The once over hyped cannabis sector is now under pressure as results from the Canadian LPs fail to meet forecasts and the U.S. struggles to approve cannabis at the federal level. Investors need to finally move beyond the hype and separate the companies like Harvest Health & Recreation (HRVSF) that have a reasonable path to profits with a catalyst to higher stock prices.
Harvest Health is now down 50% from the highs above $10. Most of the U.S. multi-state operators (MSOs) are down similar amounts this year as the cannabis trade falters in both Canada and the U.S. with one big difference. The American companies trade at much more reasonable market valuations.
For Harvest Health and the other big MSOs like Curaleaf (CURLF) and Cresco Labs (CRLBF), the companies are still waiting to close large scale deals announced earlier this year. Without digging into the details, Harvest Health on the surface still looks like a rather small cannabis player with Q2 revenues of only $26.6 million and a market valuation of $1.5 billion.
The company still looks like a minor player in the industry with Canadian companies reporting revenues topping C$100 million and constantly discussing big global expansion plans. The U.S. players face the lack of Federal cannabis approval that has made no progress during the summer months. The lack of approval has killed a major catalyst in uplisting the stocks in the major U.S. stock exchanges.
More importantly, none of the big cannabis deals in the U.S. have closed leading to more market uncertainty. The market hates uncertainty and a U.S. MSO is full of uncertainty right now.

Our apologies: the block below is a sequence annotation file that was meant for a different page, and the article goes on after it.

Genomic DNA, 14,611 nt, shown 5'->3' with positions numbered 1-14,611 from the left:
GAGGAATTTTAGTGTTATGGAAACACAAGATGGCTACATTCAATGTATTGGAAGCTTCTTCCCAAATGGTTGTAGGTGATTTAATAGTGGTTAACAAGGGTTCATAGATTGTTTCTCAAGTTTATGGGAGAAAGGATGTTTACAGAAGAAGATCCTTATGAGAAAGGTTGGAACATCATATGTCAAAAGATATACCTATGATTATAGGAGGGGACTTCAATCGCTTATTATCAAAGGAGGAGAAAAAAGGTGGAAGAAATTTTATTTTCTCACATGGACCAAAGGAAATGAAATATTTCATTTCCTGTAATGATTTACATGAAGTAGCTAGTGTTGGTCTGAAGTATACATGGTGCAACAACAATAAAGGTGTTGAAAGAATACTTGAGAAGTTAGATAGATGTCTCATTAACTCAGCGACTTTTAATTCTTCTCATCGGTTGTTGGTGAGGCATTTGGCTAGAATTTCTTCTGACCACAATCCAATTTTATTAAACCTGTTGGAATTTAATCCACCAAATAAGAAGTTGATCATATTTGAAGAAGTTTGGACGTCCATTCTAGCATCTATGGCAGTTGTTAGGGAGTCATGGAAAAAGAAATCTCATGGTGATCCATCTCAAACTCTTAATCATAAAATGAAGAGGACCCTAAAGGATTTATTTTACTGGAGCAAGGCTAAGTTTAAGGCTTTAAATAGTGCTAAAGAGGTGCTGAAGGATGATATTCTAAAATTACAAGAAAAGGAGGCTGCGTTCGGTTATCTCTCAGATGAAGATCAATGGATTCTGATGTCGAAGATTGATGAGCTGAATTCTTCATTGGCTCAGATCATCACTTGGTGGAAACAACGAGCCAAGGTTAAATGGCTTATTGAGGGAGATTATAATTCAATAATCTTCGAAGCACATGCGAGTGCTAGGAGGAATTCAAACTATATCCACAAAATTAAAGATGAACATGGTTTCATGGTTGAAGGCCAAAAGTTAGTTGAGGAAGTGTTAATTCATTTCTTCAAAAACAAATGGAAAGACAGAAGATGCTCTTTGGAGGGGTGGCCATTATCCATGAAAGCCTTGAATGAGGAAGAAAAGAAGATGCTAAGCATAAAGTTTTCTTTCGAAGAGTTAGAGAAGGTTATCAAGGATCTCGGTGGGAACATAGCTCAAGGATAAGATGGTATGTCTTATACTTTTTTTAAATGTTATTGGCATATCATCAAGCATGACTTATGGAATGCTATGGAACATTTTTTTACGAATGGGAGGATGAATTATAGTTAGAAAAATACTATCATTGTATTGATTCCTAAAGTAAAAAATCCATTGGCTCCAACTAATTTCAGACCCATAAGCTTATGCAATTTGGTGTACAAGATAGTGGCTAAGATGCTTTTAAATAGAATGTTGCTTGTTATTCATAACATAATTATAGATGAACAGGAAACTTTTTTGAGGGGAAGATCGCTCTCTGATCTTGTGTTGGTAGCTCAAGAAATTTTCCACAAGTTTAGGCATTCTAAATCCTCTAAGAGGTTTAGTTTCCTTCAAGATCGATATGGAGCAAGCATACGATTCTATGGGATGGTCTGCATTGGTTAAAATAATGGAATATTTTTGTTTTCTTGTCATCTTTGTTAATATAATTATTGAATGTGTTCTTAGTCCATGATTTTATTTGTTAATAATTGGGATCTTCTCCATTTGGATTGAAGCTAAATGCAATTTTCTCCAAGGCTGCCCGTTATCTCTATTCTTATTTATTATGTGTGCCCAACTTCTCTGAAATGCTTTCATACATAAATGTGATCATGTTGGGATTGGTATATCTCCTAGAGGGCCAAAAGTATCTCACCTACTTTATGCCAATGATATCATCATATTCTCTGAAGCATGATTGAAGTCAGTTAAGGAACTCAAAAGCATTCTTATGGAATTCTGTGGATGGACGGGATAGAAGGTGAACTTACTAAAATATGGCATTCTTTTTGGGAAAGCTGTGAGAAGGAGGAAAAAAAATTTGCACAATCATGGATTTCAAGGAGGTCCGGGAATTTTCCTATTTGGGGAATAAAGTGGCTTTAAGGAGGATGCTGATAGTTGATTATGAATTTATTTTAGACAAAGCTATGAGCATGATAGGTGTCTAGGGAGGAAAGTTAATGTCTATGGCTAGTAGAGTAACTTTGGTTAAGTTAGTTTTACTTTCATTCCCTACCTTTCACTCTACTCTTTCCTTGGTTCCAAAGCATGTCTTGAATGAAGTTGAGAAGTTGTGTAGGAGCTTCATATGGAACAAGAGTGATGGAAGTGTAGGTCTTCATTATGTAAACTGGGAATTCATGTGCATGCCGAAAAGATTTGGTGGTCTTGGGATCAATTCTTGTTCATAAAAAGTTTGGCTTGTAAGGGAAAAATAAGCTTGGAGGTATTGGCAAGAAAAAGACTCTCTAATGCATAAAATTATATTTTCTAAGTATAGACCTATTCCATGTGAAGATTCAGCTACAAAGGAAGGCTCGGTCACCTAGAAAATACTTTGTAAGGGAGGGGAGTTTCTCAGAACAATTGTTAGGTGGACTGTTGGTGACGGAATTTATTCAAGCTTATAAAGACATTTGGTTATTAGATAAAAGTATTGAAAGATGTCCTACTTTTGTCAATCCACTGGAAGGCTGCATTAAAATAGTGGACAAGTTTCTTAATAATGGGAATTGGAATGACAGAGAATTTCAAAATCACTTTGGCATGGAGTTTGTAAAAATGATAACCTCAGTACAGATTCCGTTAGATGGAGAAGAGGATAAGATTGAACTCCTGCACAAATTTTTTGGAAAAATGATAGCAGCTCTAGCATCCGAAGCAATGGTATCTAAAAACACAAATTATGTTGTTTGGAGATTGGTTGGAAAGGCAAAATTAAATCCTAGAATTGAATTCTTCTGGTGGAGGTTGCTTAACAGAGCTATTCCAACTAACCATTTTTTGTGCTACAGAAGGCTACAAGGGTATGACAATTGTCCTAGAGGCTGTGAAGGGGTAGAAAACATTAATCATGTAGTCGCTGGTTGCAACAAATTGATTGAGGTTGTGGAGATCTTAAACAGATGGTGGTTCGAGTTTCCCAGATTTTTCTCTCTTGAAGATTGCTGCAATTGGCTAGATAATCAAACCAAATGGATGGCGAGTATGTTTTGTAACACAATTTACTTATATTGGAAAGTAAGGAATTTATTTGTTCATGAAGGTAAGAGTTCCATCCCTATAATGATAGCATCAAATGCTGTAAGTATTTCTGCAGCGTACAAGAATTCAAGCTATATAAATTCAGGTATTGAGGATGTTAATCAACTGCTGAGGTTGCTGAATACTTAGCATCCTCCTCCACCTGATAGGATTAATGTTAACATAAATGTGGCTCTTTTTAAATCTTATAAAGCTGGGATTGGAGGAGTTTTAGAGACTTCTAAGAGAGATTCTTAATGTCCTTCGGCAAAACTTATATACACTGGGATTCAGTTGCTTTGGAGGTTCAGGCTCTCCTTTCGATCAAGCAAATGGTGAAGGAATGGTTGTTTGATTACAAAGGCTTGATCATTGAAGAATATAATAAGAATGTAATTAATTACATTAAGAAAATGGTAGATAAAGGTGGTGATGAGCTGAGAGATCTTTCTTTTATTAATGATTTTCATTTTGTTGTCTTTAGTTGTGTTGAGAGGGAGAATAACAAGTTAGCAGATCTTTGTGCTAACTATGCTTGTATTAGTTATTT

Harvest Health reported Q2 proforma revenues of $78 million or an amount that would make the relatively unknown U.S. MSO the size of Aurora Cannabis (ACB) and far larger than the disaster at Canopy Growth (CGC). The problem is that the market is impatient in waiting for several large deals to close in the U.S. MSO sector.
Ultimately, the patient investor will be rewarded with Harvest Health closes deals for Verano, Falcon and CannaPharmacy this year. The company will have 494 million shares outstanding for a market valuation of only $2.5 billion.
An investor buying into the stock on this substantial weakness gets a cannabis company with projections of reaching 120+ dispensaries in 15 states by the end of 2020. The key figure is the revenue projection for sales reaching $900 million to $1 billion in 2020. Not many stocks in the sector trade at 2.5x ’20 sales estimates. Especially noteworthy is how Canopy Growth had a target for only C$1 billion in annual sales or $750 million with a market cap still up at $9.5 billion.
These sales projections come without much in the way of full financial reports including gross profits and operating expenses leaving investors to prefer taking a cautionary view until the deals close. The only forecast is for Harvest Health reaching a 2020 EBITDA goal of 30% to 35%, but an investor has very limited visibility into those targets.
The key investor takeaway is that Harvest Health & Recreation is an overlooked U.S. MSO. The company faces some risk due to the inability to close pending acquisitions, though the market appears to be extrapolating the risks too far. Use the weakness to snap up a leading cannabis stock at 2.5x ’20 sales projections.
Disclosure: No position.
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